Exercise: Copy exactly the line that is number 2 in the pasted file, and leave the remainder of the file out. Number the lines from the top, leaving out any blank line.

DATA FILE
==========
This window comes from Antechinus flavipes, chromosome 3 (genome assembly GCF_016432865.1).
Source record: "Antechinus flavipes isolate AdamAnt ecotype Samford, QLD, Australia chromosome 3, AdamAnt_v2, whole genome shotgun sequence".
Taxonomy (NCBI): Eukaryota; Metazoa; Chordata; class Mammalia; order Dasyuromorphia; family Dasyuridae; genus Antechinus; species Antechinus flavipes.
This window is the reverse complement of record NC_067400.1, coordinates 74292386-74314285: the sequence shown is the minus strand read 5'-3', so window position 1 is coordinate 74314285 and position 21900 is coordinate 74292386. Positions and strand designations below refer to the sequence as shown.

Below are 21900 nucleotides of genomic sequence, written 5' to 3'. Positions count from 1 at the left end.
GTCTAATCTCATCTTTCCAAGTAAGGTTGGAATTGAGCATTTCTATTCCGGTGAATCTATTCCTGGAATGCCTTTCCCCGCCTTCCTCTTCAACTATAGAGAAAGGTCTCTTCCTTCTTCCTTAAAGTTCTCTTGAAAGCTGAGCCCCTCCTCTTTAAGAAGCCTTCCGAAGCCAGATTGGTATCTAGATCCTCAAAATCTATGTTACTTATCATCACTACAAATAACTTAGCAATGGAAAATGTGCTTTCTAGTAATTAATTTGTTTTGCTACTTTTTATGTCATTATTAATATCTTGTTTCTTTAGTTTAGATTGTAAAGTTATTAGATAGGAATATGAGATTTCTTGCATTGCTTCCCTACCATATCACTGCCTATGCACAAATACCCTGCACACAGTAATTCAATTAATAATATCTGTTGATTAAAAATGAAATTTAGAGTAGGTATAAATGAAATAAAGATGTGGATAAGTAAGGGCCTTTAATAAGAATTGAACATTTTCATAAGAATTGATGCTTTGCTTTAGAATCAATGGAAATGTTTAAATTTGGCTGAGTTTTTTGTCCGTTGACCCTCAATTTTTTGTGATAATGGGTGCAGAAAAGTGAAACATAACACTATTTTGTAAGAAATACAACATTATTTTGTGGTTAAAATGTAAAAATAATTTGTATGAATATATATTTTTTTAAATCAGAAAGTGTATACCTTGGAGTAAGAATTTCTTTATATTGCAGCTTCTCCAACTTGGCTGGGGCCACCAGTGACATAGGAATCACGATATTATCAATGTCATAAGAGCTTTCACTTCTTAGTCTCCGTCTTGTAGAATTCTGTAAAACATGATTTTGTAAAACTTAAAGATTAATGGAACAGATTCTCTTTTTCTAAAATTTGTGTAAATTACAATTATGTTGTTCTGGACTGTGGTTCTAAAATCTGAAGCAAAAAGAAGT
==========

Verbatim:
Source record: "Antechinus flavipes isolate AdamAnt ecotype Samford, QLD, Australia chromosome 3, AdamAnt_v2, whole genome shotgun sequence".